Primidone controls the actions of neurotransmitters. Some patients starting primidone may experience a “first dose phenomenon” during which they have transient feelings of unsteadiness, dizziness and nausea during the beginning stages of treatment. This is usually short-lived. Sedation is another common side effect and can be reduced by following a slowly escalating dose schedule. Most patients are able to tolerate the side effects, and studies have shown that 60% to 100% of patients respond positively.
If primidone or propranolol are not effective by themselves, a combination of both may provide relief for some patients.
Gabapentin and topiramate are two other anti-seizure medicines that are sometimes prescribed for essential tremor. In some cases, benzodiazepines such as alprazolam or clonazepam might be suggested.
For essential tremor in your hands, botulinum toxin (Botox) injections have shown some promise in easing the trembling. They work by slightly relaxing the overactive muscles. The injections are targeted to the specific muscles that are involved in the abnormal movement, while avoiding uninvolved muscles. Botox injections are typically recommended for patients with severe head tremor, and several studies have shown that the injections may significantly help head and voice tremors.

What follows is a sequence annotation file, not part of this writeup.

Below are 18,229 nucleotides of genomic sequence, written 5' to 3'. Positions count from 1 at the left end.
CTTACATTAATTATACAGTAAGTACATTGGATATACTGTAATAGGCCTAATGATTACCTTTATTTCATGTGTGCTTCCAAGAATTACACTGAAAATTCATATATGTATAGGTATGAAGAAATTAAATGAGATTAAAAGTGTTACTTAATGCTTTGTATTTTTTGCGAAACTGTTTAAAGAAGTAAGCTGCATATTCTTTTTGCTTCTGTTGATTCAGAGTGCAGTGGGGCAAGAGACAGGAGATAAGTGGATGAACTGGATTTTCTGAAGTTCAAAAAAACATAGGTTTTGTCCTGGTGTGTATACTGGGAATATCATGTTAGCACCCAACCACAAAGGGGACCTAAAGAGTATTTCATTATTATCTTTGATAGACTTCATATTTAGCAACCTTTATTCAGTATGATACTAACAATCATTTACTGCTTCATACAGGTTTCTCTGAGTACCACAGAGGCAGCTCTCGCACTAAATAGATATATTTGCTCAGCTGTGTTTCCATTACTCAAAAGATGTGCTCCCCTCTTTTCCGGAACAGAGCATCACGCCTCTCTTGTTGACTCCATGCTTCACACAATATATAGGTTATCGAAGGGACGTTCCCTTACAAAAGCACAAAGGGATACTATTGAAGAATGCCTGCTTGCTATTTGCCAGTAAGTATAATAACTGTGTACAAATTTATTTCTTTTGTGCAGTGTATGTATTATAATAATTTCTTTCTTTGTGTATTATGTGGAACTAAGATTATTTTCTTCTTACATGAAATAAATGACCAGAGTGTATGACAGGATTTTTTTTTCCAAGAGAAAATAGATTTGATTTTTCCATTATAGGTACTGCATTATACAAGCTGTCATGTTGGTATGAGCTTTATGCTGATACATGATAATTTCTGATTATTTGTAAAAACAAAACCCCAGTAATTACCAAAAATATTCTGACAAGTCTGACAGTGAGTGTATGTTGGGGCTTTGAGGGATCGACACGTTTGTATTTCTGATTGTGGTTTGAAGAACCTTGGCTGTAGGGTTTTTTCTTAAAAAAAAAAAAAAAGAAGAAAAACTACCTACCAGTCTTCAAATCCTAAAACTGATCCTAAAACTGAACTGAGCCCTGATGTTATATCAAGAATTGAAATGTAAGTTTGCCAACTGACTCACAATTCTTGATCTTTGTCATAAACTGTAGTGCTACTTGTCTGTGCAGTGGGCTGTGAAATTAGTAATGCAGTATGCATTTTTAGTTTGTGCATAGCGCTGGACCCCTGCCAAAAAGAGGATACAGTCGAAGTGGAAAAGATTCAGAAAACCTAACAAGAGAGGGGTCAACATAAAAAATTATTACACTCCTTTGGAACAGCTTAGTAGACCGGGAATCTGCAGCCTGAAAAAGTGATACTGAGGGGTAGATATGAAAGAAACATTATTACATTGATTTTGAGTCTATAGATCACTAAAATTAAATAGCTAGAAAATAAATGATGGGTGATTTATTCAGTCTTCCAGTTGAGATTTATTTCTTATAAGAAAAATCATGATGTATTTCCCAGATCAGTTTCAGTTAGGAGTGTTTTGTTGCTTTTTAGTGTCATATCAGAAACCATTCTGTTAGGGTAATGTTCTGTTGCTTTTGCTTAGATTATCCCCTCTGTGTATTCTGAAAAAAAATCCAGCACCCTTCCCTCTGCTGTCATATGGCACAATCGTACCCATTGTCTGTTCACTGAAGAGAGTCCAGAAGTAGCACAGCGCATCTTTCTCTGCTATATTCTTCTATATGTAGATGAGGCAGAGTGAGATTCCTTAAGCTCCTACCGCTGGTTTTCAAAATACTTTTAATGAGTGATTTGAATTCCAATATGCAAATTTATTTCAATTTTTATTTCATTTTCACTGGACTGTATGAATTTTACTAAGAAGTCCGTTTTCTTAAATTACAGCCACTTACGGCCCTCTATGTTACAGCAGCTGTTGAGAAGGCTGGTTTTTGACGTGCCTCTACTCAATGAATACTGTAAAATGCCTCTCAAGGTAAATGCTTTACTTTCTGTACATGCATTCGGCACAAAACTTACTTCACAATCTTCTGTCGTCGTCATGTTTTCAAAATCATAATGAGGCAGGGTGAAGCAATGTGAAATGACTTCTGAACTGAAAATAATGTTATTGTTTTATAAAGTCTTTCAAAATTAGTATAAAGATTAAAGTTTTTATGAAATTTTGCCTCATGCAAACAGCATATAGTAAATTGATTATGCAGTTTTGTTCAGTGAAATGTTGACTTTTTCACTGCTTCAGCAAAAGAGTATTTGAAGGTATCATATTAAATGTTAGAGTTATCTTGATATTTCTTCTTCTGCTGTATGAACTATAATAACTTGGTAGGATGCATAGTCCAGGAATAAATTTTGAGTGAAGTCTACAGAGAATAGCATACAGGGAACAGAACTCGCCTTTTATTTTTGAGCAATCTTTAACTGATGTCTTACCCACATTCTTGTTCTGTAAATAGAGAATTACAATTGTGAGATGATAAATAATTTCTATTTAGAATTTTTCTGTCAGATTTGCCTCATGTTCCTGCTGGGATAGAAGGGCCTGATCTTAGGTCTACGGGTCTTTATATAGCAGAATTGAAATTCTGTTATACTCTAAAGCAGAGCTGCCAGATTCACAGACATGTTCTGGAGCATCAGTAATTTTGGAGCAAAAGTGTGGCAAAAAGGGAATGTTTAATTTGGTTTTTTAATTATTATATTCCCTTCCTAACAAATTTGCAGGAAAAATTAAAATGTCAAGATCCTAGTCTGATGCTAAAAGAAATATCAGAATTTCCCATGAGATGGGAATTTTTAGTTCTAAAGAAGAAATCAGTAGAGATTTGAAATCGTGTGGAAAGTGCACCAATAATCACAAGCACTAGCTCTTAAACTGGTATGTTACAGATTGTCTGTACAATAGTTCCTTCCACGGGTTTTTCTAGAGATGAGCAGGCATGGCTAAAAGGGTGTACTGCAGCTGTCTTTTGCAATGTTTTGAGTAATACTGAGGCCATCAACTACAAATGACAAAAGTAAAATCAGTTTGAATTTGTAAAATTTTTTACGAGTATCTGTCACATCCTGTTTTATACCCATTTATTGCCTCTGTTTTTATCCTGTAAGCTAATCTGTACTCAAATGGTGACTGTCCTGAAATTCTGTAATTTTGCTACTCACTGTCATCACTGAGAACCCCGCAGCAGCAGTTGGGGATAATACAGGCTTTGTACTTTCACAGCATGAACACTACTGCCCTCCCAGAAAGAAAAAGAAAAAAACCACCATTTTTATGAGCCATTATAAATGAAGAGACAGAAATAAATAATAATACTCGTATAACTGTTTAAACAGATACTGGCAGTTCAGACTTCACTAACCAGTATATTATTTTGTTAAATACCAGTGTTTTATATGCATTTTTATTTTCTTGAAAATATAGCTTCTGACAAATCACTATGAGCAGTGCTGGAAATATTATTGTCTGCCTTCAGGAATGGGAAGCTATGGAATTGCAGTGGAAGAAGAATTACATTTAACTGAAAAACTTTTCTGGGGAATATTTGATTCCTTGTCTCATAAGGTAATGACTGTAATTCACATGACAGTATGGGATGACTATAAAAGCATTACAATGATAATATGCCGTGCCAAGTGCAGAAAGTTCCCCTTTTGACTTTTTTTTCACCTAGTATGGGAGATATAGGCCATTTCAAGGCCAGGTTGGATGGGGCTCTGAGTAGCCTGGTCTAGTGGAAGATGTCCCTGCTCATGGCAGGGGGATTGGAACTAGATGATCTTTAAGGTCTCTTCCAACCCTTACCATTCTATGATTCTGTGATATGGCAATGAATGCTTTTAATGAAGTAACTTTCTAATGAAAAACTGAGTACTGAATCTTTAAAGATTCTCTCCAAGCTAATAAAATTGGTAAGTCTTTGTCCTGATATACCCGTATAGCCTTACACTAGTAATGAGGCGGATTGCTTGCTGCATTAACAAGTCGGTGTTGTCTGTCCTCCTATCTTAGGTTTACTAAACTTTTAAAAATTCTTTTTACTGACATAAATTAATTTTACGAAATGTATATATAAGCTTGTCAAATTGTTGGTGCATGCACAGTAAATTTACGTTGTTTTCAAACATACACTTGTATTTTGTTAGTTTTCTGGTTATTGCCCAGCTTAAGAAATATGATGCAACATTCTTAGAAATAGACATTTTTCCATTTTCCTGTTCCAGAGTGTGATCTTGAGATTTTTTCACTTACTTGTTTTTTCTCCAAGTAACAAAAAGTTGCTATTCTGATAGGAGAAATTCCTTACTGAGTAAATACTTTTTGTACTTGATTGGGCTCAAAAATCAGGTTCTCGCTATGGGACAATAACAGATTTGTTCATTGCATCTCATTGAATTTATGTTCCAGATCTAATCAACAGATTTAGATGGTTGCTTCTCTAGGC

Surgery for Essential Tremor
For severe tremors, a stimulating device (deep brain stimulator) surgically implanted in your brain may help.
Natural Remedies for Essential Tremor
People with tremor also may benefit from avoiding dietary stimulants, such as caffeine.
Essential tremor is usually not dangerous, but it can certainly be frustrating. Certain factors can make tremors worse, so the following steps may help decrease tremors:
- Avoiding alcohol and caffeine
- Avoiding stressful situations as much as possible
- Using relaxation techniques, such as yoga, deep-breathing exercises or biofeedback
- Checking with your health care provider to determine if any medicines you’re taking could be making your tremors worse
Talk with your health care provider about these and other options, such as surgery, if essential tremor starts to affect your quality of life or if you develop new neurologic symptoms, such as numbness or weakness.
Tips to help you get the most from a visit to your health care provider:
- Know the reason for your visit and what you want to happen.
- Write down your questions before your visit.
- Bring someone with you to help you ask questions and remember what your provider says.
- During the visit, write down the name of any new diagnosis, medicines, treatments or tests. Also, write down new instructions.
- Know why a new medicine or treatment is prescribed, and how it will help you. Also, know the side effects.
- Ask if your condition can be treated other ways.
- Know why a test or procedure is recommended and what the results could mean.
- Know what to expect if you do not take a medicine or have a test or procedure.
- If you have a follow-up appointment, write down the date, time and purpose.
- Know how to contact your provider if you have questions.